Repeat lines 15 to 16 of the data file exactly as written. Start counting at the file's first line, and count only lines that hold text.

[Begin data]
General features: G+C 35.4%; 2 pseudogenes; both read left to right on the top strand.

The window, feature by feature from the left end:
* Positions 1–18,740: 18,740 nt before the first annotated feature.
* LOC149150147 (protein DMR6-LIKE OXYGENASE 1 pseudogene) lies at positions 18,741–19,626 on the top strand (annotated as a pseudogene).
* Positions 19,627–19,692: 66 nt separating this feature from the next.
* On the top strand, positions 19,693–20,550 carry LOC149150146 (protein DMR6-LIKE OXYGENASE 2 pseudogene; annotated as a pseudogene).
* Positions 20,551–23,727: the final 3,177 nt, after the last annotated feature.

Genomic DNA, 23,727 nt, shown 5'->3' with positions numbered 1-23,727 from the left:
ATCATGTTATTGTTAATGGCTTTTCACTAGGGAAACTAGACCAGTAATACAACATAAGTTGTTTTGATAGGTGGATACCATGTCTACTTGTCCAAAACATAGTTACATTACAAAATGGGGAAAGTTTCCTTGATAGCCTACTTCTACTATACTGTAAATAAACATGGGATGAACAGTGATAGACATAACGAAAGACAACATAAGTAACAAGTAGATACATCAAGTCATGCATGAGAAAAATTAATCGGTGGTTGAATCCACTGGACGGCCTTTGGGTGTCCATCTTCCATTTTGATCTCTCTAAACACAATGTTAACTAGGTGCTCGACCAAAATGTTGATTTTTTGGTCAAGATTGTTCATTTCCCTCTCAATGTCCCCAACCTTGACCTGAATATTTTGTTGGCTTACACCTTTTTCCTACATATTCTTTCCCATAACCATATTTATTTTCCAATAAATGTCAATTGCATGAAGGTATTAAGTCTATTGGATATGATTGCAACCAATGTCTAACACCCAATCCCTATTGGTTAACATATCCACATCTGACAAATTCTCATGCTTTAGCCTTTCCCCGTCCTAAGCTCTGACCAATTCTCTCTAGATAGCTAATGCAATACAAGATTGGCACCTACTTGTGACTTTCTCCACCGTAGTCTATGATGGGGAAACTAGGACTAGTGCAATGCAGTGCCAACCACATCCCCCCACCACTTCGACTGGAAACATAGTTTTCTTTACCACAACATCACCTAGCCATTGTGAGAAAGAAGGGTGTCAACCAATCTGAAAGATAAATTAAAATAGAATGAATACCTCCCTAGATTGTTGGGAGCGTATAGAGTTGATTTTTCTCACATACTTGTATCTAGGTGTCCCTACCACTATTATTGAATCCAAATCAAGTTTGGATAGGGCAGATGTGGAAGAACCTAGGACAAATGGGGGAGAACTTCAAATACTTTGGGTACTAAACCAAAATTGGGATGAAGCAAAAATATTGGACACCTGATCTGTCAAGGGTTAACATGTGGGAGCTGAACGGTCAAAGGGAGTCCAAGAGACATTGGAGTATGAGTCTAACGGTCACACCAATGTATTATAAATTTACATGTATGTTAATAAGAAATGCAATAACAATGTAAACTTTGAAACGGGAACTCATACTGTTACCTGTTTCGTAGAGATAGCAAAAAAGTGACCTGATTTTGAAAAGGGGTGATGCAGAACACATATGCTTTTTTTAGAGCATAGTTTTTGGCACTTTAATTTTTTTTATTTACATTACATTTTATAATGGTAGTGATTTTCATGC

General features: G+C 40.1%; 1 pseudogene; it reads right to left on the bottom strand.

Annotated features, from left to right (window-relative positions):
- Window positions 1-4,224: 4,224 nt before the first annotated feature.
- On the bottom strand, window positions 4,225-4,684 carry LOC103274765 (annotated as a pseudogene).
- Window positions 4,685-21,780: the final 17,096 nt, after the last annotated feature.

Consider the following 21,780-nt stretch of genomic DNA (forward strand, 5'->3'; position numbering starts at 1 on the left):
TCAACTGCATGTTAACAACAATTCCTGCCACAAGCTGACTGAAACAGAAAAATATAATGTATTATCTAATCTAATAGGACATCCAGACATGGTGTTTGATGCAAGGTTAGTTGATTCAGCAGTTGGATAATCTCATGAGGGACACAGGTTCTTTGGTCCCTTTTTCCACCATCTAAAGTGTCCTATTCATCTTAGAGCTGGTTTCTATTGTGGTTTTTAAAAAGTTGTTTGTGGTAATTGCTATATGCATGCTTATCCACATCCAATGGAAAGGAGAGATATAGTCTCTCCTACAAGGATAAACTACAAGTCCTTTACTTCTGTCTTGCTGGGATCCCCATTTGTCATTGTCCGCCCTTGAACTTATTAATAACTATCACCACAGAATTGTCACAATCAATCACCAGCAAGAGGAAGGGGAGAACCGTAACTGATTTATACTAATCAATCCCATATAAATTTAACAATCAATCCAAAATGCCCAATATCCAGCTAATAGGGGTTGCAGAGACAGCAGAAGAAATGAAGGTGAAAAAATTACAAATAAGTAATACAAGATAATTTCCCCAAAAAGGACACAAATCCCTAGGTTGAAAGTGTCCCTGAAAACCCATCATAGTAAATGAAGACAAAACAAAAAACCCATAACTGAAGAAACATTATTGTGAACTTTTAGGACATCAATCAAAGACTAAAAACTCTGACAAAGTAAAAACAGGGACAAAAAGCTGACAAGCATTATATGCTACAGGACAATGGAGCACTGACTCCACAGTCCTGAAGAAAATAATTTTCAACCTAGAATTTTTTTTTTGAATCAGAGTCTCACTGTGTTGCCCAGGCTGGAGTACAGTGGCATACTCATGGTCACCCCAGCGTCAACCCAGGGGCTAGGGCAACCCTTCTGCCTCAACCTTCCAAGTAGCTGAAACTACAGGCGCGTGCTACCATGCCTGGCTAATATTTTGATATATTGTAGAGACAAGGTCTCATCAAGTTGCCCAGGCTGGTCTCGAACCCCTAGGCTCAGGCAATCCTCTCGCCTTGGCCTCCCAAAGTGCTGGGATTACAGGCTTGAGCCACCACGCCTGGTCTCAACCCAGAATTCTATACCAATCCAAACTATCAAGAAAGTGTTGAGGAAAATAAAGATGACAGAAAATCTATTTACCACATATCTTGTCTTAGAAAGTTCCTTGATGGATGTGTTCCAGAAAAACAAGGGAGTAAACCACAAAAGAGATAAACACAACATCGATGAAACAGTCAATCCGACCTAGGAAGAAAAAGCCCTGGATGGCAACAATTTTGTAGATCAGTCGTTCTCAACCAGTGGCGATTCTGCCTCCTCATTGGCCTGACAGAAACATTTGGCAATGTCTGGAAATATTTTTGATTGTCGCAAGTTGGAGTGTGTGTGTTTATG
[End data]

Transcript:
Consider the following 21,780-nt stretch of genomic DNA (forward strand, 5'->3'; position numbering starts at 1 on the left):
TCAACTGCATGTTAACAACAATTCCTGCCACAAGCTGACTGAAACAGAAAAATATAATGTATTATCTAATCTAATAGGACATCCAGACATGGTGTTTGATGCAAGGTTAGTTGATTCAGCAGTTGGATAATCTCATGAGGGACACAGGTTCTTTGGTCCCTTTTTCCACCATCTAAAGTGTCCTATTCATCTTAGAGCTGGTTTCTATTGTGGTTTTTAAAAAGTTGTTTGTGGTAATTGCTATATGCATGCTTATCCACATCCAATGGAAAGGAGAGATATAGTCTCTCCTACAAGGATAAACTACAAGTCCTTTACTTCTGTCTTGCTGGGATCCCCATTTGTCATTGTCCGCCCTTGAACTTATTAATAACTATCACCACAGAATTGTCACAATCAATCACCAGCAAGAGGAAGGGGAGAACCGTAACTGATTTATACTAATCAATCCCATATAAATTTAACAATCAATCCAAAATGCCCAATATCCAGCTAATAGGGGTTGCAGAGACAGCAGAAGAAATGAAGGTGAAAAAATTACAAATAAGTAATACAAGATAATTTCCCCAAAAAGGACACAAATCCCTAGGTTGAAAGTGTCCCTGAAAACCCATCATAGTAAATGAAGACAAAACAAAAAACCCATAACTGAAGAAACATTATTGTGAACTTTTAGGACATCAATCAAAGACTAAAAACTCTGACAAAGTAAAAACAGGGACAAAAAGCTGACAAGCATTATATGCTACAGGACAATGGAGCACTGACTCCACAGTCCTGAAGAAAATAATTTTCAACCTAGAATTTTTTTTTTGAATCAGAGTCTCACTGTGTTGCCCAGGCTGGAGTACAGTGGCATACTCATGGTCACCCCAGCGTCAACCCAGGGGCTAGGGCAACCCTTCTGCCTCAACCTTCCAAGTAGCTGAAACTACAGGCGCGTGCTACCATGCCTGGCTAATATTTTGATATATTGTAGAGACAAGGTCTCATCAAGTTGCCCAGGCTGGTCTCGAACCCCTAGGCTCAGGCAATCCTCTCGCCTTGGCCTCCCAAAGTGCTGGGATTACAGGCTTGAGCCACCACGCCTGGTCTCAACCCAGAATTCTATACCAATCCAAACTATCAAGAAAGTGTTGAGGAAAATAAAGATGACAGAAAATCTATTTACCACATATCTTGTCTTAGAAAGTTCCTTGATGGATGTGTTCCAGAAAAACAAGGGAGTAAACCACAAAAGAGATAAACACAACATCGATGAAACAGTCAATCCGACCTAGGAAGAAAAAGCCCTGGATGGCAACAATTTTGTAGATCAGTCGTTCTCAACCAGTGGCGATTCTGCCTCCTCATTGGCCTGACAGAAACATTTGGCAATGTCTGGAAATATTTTTGATTGTCGCAAGTTGGAGTGTGTGTGTTTATG